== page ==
index(s, t)
Returns the index of the string t in the string s, or 0 if t is not present (this implies that character indices start at one).
length([s])
Returns the length of the string s, or the length of $0 if s is not supplied.
match(s, r [, a])
Returns the position in s where the regular expression r occurs, or 0 if r is not present, and sets the values of RSTART and RLENGTH. Note that the argument order is the same as for the ~ operator: str ~ re. If array a is provided, a is cleared and then elements 1 through n are filled with the portions of s that match the corres­ponding parent­hesized subexp­ression in r. The 0'th element of a contains the portion of s matched by the entire regular expression r. Subscripts a[n, "­sta­rt"], and a[n, "­len­gth­"] provide the starting index in the string and length respec­tively, of each matching substring.
split(s, a [, r])
Splits the string s into the array a on the regular expression r, and returns the number of fields. If r is omitted, FS is used instead. The array a is cleared first. Splitting behaves identi­cally to field splitting.
sprintf(fmt, expr-list)
Prints expr-list according to fmt, and returns the resulting string.
strtonum(str)
Examines str, and returns its numeric value. If str begins with a leading 0, strtonum() assumes that str is an octal number. If str begins with a leading 0x or 0X, strtonum() assumes that str is a hexade­cimal number.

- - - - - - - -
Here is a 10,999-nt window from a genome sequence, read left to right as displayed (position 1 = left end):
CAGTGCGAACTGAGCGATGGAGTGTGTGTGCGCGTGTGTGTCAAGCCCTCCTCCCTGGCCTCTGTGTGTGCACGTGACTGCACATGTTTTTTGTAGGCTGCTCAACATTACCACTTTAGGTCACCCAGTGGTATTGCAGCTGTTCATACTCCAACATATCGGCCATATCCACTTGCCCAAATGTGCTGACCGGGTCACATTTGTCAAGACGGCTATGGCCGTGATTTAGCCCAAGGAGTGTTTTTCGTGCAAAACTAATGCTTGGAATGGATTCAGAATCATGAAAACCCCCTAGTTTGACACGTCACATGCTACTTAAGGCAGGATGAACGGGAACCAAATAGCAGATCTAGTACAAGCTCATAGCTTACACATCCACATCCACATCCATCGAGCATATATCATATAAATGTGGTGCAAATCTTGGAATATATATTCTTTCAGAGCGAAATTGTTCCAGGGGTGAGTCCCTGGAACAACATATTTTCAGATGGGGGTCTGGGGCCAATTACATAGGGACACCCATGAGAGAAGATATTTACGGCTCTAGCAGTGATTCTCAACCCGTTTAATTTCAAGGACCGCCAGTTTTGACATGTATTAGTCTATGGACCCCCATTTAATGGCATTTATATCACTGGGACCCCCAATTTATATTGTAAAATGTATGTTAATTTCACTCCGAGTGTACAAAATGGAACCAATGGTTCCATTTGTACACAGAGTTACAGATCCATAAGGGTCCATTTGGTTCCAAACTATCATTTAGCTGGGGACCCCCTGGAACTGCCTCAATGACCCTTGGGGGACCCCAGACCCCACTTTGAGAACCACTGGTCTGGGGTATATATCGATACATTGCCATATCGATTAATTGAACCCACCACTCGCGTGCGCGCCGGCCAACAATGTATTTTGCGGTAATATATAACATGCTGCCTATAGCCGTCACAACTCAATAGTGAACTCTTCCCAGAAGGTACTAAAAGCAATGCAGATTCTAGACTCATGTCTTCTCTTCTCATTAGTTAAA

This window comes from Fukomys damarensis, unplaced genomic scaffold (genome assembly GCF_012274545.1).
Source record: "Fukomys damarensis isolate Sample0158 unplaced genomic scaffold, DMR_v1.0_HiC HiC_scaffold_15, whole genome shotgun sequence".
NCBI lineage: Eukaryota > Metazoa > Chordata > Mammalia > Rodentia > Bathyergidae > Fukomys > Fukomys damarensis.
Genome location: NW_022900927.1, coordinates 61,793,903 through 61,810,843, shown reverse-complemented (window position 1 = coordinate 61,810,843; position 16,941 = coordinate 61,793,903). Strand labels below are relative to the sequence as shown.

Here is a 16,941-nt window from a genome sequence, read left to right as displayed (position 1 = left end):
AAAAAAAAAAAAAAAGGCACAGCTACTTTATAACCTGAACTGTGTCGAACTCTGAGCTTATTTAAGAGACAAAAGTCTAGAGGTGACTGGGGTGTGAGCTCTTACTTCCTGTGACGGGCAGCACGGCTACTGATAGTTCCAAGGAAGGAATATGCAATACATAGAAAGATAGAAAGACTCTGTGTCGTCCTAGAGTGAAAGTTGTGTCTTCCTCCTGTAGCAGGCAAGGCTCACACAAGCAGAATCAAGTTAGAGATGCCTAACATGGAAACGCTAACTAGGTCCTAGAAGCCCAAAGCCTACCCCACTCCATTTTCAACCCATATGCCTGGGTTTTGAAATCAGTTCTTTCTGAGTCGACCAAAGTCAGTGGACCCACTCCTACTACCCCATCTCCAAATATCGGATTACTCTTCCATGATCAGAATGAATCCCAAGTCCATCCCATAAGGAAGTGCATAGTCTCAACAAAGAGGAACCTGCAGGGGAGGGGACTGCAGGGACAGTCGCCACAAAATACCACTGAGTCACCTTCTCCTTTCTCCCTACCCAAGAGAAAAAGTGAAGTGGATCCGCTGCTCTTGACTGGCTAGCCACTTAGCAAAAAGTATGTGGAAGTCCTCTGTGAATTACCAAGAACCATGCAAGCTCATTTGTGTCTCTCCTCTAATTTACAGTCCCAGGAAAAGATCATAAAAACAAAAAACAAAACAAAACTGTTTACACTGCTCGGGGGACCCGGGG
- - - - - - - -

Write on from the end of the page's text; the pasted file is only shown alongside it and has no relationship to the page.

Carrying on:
sub(r, s [, t])
Just like gsub(), but only the first matching substring is replaced.
substr(s, i [, n])
Returns the at most n-char­acter substring of s starting at i. If n is omitted, the rest of s is used.
tolower(str)
Returns a copy of the string str, with all the upper-case characters in str translated to their corres­ponding lower-case counte­rparts. Non-al­pha­betic characters are left unchanged.
toupper(str)
Returns a copy of the string str, with all the lower-case characters in str translated to their corres­ponding upper-case counte­rparts. Non-al­pha­betic characters are left unchanged.
 

Operators

&& || !
Logical operators : AND, OR, NOT
< <= == != >= > ~ !~
Comparison operators.

I/O Statements

close(file [, how])